Saturday, March 11, 2017

Blob is 13!

Happy 13th birthday, Blob! I can't believe you've been my very own sweet darling book blog since 2004! What do you mean "Whatever"?  And what's with the eye roll?

Here's some economy-sized Clearasil. No, you can't drive the car. Not even to a bookstore or a library. Okay, I'm really, really mean.

 Look, I found a picture of myself when I was 13! No, dinosaurs did not roam the earth. Yes, there were books. Not scrolls or hieroglyphics on a cave wall somewhere.

Well, yes, I was a bookworm when I was 13. No, I didn't read "a bunch of stupid shit". Maybe some, but hey. At least I was reading. Let's hop in the time machine and I'll show you 13 glimpses of my bookworm self at 13, would you like that? Spare me the theatrical sighs. Corny? Really? Whatever:

1. When I was 13, I enjoyed the horror genre, which led me to a book called Carrie by a new author named Stephen King.

2. My mom liked nurse romance novels, so I bonded with her by reading a lot of Arlene Hale.

3. Science class was boring, so I read books behind my science textbook. Every day, I would bring a book and every day, Mrs. Briley would catch me reading and confiscate it. She never gave them back, either. I got smart...smarter and started bringing school library books. She must have had at least 50-100 books in her desk by the end of the year.

4. I liked books about gypsies and Roma culture. I thought a caravan might happen by and ask me to join their carefree life. No science or math classes. I wanted to be ready.

5. I read The Outsiders for the first time. Two-Bit was my favorite character and I pronounced Socs as Socks rather than so-shez. I also felt a sense of urgency. S.E. Hinton wrote the novel at 16, and I only had 3 more years to write something timeless...maybe something about gypsies?

6. A girl in my class convinced me to read the Betsy-Tacy books by Maud Hart Lovelace. She said they were the best books EVER. They were very good, but not in the same league as the Little House series. I'm still grateful to this girl, even though we fell out a little bit later.

7. I enjoyed Reader's Digest Condensed Books, but the illustrations always disappointed.

8. A cute boy in my class told me that I would like a novel about horses. I wanted him to LIKE ME like me so I read it. I forget the title. I didn't like the book. I don't remember the boy's name.

9. My brother got the bright idea to throw my mass-market paperback copy of Gone with the Wind from our third-story apartment window. I screamed. My parents laughed for a long time. When they finally recovered, they ordered my brother to go downstairs and fetch the damn thing.

10. My library card number at the post library was 778.

11. I checked out Lady Chatterley's Lover because I had heard it was a dirty book. I couldn't make heads or tails of it. Back to the library it went. Then I found a racy novel in my parents' room written at about fourth-grade level. I was very Ewwwwwww! for days.

12. Here's a book that kept me entranced and entertained for hours on end. I came away with the idea that no film made after 1945 was worth seeing:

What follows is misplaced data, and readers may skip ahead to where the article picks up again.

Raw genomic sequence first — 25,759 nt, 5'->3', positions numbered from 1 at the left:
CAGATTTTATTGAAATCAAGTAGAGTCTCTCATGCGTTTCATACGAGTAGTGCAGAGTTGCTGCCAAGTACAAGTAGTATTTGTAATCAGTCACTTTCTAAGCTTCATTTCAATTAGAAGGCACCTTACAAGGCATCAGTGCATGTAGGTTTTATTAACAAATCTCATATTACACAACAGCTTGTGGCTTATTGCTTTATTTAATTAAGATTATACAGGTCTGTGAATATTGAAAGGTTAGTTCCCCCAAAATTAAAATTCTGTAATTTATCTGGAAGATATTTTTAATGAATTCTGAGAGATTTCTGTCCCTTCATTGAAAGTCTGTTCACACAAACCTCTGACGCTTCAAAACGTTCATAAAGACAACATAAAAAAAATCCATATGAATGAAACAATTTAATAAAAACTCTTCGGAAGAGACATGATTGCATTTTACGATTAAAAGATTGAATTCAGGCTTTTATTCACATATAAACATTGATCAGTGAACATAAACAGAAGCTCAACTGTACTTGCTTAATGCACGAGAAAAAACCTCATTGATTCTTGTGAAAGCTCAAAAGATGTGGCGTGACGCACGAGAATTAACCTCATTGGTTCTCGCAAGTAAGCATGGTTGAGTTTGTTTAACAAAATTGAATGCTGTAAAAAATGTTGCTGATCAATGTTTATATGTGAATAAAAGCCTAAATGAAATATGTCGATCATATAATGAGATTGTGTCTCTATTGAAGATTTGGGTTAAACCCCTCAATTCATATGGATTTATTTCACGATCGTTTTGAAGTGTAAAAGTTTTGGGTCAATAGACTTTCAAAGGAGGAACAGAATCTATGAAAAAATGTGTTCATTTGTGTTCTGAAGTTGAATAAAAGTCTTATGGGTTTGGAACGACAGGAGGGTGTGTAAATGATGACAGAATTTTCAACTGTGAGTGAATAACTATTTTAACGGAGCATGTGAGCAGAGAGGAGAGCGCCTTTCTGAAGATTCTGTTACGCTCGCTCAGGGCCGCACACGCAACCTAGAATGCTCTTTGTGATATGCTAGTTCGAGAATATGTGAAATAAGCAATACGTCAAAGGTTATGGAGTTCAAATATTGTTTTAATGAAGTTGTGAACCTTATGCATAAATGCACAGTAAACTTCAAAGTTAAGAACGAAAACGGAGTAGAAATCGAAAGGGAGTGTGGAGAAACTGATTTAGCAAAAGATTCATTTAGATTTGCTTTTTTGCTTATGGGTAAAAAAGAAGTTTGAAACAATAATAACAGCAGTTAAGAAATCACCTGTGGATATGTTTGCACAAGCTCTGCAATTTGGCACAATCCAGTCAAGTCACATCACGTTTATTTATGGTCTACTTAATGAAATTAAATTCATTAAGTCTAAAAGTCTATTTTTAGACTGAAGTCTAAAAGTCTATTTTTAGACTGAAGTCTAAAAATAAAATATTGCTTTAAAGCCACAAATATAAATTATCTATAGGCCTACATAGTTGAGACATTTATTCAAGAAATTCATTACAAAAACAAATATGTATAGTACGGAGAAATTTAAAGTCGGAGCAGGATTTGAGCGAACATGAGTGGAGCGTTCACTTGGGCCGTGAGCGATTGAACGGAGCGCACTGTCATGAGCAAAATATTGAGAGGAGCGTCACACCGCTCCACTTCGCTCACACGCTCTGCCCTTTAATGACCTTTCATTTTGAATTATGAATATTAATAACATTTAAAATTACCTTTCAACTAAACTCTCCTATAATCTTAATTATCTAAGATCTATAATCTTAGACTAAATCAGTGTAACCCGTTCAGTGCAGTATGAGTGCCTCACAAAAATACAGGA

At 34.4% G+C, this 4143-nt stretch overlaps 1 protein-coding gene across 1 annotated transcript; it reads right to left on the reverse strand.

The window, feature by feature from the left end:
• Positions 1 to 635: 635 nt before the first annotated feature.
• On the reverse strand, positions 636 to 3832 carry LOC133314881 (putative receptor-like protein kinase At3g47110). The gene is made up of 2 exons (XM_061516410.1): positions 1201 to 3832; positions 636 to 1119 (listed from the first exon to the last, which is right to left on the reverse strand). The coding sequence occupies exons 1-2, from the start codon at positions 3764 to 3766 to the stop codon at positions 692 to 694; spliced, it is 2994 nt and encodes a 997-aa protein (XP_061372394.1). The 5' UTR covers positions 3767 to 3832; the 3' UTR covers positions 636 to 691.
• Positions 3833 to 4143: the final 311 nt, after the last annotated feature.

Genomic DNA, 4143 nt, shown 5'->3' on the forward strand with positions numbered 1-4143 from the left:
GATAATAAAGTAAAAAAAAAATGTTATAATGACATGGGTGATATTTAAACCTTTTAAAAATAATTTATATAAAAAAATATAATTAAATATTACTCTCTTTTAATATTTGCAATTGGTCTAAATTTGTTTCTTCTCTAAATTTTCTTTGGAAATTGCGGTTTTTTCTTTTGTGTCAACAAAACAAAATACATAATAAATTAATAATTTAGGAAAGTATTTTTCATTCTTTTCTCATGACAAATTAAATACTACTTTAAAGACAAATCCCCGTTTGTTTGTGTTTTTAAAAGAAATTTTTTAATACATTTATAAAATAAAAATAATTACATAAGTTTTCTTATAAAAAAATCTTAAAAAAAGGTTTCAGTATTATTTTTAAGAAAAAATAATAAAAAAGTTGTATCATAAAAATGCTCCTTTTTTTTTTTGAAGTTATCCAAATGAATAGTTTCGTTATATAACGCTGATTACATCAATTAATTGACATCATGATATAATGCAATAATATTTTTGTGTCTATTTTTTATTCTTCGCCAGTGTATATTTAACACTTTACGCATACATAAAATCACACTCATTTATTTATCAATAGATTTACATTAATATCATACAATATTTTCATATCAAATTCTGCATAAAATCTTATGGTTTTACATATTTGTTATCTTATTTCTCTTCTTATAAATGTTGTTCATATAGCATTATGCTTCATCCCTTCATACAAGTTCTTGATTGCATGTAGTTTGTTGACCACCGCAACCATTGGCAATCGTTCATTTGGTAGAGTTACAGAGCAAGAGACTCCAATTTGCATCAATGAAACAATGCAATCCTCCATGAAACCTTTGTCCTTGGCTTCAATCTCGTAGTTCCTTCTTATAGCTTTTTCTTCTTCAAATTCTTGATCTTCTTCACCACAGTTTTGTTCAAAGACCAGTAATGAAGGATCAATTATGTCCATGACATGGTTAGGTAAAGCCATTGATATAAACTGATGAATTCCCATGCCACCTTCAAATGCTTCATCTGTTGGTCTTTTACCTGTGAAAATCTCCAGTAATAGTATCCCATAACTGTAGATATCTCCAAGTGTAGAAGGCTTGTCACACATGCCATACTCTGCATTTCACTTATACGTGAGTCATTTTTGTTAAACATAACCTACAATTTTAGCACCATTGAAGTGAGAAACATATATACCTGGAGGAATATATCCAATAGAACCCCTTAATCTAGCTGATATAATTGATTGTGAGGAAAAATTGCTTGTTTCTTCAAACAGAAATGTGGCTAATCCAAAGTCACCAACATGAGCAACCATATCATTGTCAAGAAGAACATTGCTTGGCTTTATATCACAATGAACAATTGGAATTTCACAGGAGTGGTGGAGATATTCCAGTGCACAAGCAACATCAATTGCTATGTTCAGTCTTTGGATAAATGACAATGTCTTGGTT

13. 778 was invited to volunteer in the post library's summer reading program. I started off shelving books in the children's section, then was asked to shelve in the adult section. After admitting that I didn't understand how to do the nonfiction, the assistant librarian kindly and quickly explained the Dewey Decimal System. To paraphrase Dr. Seuss, I felt as if my brain grew three sizes that day.

Monday, February 13, 2017

i have no wrist but i must blog

not spraining, but fracturing...on groundhog day, of all days. i woke with some trepidation on the 3rd.

at first, i was going to wait until i could type properly, but that's another whole month. to HELL with that. if bauby could blink out all of the diving bell and the butterfly, then bybee can tap out a left handed post.

 my brain doesn't like this one bit. well, boo effing hoo, brain.

so yeah, my wrist, the floor. it was the convergence of the twain, as in the poem by thomas hardy, which is actually about the titanic and the iceberg. you see what i'm saying, of course.

you can't keep a good bookworm down, or even a mediocre one for long. here's what i've read/been reading this year.

1. her again: becoming meryl streep. nonfiction. michael schulman. i loved this look at the genesis of an acting genius. i eagerly await a volume 2.

2. $2.00 a day: living on almost nothing in america. nonfiction. kathryn j. edin and h. luke shaefer. bleak, but necessary reading. recommend pairing this with hillbilly elegy.

3. the green mile. fiction. stephen king.  uncle stevie delivers the goods in this depression era mashup of weird tales and charles dickens.

4. in the great, green room: the brilliant and bold life of margaret wise brown. biography. amy gary. i love the title, but the way it was written left me cold. i've got more to say about this book, but i need both wrists.

5. the art of x-ray reading. nonfiction. roy peter clark. fun, educational. clark profiles several writers and their greatest hits and shows why the prose is so effective. he really breaks it down and inspires. favorite chapters- shirley jackson, nabokov, flannery o'connor, sylvia plath. the whole book was a delight. that was january. i haven't yet finished a book in february. here's what i'm working on.